In March this year I had a thymectomy – surgery to remove my thymus gland. The procedure was paid via cashless mediclaim. I thought sharing my experience with ‘cashless’ might be useful to other readers.
My hospitalization was planned. That is I had plenty of time (5-6 weeks) to plan my hospital stay from the moment it was decided to go ahead with the surgery. Sometimes one has only a few days depending on the procedure. Even for such cases the patient and his/her attendant have the time to get all insurance particulars in order, approach the hospital and get the stay approved by the insurer for cashless payment via the hospital.
Cashless claim for emergency hospitalization is a different ball game. In this case the patient can do nothing to help with the paperwork and procedures. To avail cashless mediclaim, the insurance particulars have to be located. This may not always be possible (road accidents, hiking accidents and sometimes even in the office or home). Cashless mode cannot be relied upon for emergencies.
Once I made up my mind about the surgery and the family agreed on a date, I approached the insurance department of the hospital and obtained a cashless pre-authorization form. I also found out the room tariffs and the approximate cost of the procedure.
Thymectomies are relatively less common procedures. So I was given a ball park estimate of costs. Next I went to the surgeon and asked him to fill out the form and sign it. My policy has sub-limits on room rent (1% of the sum insured) and ICU rent (2% of SI). Since I had increased the sum insured each year for the last 5 years, I could afford the deluxe room which was more than comfortable for me and my brother-in-law who stayed with me (regular readers will know that this is not the first time he has helped me. He is a fantastic guy).
The insurance department wanted me to report with the pre-authorization form, PAN card copy, insurance policy copy and all relevant medical records two days before the surgery. In case the cashless claim was not approved, I moved around my emergency funds so that I have enough cash ready.
When I went to submit my application, I was interviewed by a doctor who is employed full time in the insurance department. I learnt something very important from her. My current SI is Rs. 5 Lakhs. When I was diagnosed with Myasthenia Gravis (the reason I needed the thymectomy), my cover was Rs. 4.5 Lakhs. This means that for the next two years (according to my policy) any hospitalization arising from Myasthenia will have a limit of Rs. 4.5 Lakhs and not Rs. 5 Lakhs. It is treated as a pre-existing disease and the rules that applied when the policy started also apply here!
This is a very important reason why we should increase the SI as much as possible for all family members each year. If I had left my initial SI of Rs. 1 Lakhs unchanged, my cashless application would have been rejected. The doctor in the insurance department reviewed my medical records and was satisfied that everything was in order.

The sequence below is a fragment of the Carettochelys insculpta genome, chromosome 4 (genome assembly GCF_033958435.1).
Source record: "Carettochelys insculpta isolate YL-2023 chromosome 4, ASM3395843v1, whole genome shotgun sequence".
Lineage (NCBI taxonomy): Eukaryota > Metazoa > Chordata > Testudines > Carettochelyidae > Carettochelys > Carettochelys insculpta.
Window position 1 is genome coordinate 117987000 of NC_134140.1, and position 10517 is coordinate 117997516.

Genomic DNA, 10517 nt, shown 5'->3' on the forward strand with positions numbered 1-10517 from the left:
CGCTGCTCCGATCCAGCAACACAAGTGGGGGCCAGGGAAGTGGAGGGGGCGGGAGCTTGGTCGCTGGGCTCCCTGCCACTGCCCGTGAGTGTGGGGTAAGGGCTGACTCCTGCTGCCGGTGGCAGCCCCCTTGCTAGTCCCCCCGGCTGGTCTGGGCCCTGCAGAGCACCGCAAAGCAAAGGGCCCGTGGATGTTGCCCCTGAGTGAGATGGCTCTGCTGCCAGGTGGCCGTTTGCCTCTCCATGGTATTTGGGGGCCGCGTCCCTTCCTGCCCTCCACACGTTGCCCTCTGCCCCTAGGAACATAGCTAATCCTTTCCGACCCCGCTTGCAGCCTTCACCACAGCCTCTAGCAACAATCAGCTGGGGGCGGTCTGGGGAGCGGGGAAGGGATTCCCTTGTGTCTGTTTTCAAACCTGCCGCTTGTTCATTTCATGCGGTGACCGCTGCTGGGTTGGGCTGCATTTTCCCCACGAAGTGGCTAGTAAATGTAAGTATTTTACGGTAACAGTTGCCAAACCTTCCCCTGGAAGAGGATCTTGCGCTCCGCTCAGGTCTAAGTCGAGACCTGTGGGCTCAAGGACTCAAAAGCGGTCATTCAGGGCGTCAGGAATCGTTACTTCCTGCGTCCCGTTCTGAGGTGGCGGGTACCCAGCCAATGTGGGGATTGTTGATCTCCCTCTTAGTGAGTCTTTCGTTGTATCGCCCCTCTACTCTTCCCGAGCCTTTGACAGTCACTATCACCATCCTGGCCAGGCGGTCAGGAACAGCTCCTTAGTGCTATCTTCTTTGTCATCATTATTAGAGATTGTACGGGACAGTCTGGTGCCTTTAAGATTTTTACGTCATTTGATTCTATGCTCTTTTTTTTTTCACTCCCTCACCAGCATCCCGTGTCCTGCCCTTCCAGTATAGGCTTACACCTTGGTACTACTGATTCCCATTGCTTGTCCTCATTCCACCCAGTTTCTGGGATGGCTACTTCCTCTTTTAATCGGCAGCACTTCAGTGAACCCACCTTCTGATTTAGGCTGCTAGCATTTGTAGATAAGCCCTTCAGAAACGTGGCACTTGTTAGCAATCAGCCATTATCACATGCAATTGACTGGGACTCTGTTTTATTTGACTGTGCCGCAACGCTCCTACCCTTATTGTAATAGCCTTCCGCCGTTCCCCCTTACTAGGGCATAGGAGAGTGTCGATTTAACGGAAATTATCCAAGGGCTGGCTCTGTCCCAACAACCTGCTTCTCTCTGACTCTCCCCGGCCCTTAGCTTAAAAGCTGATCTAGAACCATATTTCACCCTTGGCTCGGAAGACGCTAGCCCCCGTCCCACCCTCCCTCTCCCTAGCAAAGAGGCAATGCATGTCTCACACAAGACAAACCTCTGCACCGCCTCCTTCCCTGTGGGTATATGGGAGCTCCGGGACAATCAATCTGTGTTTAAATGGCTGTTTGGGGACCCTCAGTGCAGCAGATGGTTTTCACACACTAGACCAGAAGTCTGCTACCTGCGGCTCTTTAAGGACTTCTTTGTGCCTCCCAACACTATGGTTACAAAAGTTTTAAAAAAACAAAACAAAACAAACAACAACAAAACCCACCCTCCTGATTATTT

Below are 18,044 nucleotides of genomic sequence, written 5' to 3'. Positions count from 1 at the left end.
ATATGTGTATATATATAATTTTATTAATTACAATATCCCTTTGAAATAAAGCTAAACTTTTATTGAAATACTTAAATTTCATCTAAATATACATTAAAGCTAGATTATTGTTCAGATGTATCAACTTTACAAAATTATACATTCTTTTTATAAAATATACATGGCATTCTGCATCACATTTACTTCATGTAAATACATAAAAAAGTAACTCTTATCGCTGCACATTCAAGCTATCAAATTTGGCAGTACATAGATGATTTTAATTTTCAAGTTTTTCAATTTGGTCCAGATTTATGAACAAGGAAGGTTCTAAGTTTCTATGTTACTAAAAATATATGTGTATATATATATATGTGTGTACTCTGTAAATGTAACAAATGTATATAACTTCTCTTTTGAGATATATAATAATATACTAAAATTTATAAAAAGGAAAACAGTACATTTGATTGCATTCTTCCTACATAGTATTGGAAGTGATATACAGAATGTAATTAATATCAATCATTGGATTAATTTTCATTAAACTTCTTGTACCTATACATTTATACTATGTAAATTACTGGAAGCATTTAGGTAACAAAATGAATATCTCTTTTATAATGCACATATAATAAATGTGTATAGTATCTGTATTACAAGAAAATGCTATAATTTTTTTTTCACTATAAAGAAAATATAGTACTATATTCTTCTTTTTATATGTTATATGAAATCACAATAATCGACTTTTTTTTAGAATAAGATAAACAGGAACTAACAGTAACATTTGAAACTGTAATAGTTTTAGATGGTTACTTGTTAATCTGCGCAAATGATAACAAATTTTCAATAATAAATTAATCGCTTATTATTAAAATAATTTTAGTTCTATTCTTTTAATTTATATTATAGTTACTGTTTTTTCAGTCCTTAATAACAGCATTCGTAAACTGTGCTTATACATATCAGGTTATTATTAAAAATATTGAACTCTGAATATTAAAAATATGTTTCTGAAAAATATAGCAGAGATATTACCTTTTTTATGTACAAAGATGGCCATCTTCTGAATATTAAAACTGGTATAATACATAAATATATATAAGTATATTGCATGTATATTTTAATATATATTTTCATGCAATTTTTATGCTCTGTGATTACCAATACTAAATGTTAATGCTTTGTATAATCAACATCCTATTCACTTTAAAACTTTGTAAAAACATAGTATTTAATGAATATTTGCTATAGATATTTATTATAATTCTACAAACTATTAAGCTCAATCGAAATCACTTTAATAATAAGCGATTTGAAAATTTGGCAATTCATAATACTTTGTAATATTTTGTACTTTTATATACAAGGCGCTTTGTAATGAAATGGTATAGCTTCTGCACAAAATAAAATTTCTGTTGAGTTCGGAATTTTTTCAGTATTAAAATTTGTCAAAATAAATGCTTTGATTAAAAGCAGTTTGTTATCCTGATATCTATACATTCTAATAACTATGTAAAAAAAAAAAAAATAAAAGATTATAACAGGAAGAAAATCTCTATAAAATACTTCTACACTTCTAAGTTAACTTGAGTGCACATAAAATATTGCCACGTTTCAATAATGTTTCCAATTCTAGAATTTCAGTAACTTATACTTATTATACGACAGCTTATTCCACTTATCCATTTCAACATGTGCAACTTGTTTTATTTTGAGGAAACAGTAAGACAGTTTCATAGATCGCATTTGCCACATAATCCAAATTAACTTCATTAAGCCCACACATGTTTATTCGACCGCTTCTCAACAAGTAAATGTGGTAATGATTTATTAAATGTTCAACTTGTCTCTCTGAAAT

I was told that my application would be forward to the TPA (third party administrator) and that it will take 8-12 hours for a response. I called back the next day and found that my application was accepted and that the TPA had approved about 50-60% of the expected total cost initially. Since I was getting admitted on a Sunday, I made sure that the insurance department would be open that day!
When I got admitted, the reception checked with the insurance department and my admission was approved. I had to pay a small fee for registration. I was in hospital for 3 nights. Thanks to an extremely competent doctor and support staff, my stay was quite pleasant!
Although the medicines and other costs were covered under the cashless scheme, we still had to pay a few thousands for miscellaneous items like gloves certain types of dressing material etc. So it is important to keep cash/card ready all the time.
Discharge after a cashless hospital stay can be time consuming. The discharge summary and all other records go to the insurance department to be forwarded to the TPA. The TPA takes a few hours to approve the remaining cost of the surgery and clear the discharge. If there is an issue (there wasn’t in my case) then we will have to be prepared for a delay and if necessary shell out some cash. This can later be claimed via reimbursement.
In my case, the actual cost was lower than the estimate the hospital gave. Probably why the discharge went smooth! Probably why the hospital is part of the preferred network hospital of the TPA!
Of course choosing the doctor is more important than choosing the hospital. If a competent doctor works in a non-network hospital we must be ready to pay for hospital expenses and later apply for reimbursement.
My doctor does about 4 heart surgeries a day. He could have cut me open across my ribs, removed my thymus in 45 minutes and moved on to the next operation. Instead,he chose a minimally invasive procedure with 3 holes on the side of my chest. The operation lasted (I am told) more than two hours. The 45 minute operation meant 2-3 weeks recovery. The two hour operation meant a recovery of 2-3 days! Thanks to him, I practically had no pain!
Policy: United India Platinum Cover (individual covers for each member)
TPA: TTK HealthCare.
Although I am quite happy with the policy, I must admit that when I purchased it I knew nothing about such policies and personal finance.
What are your views on cashless mediclaim?
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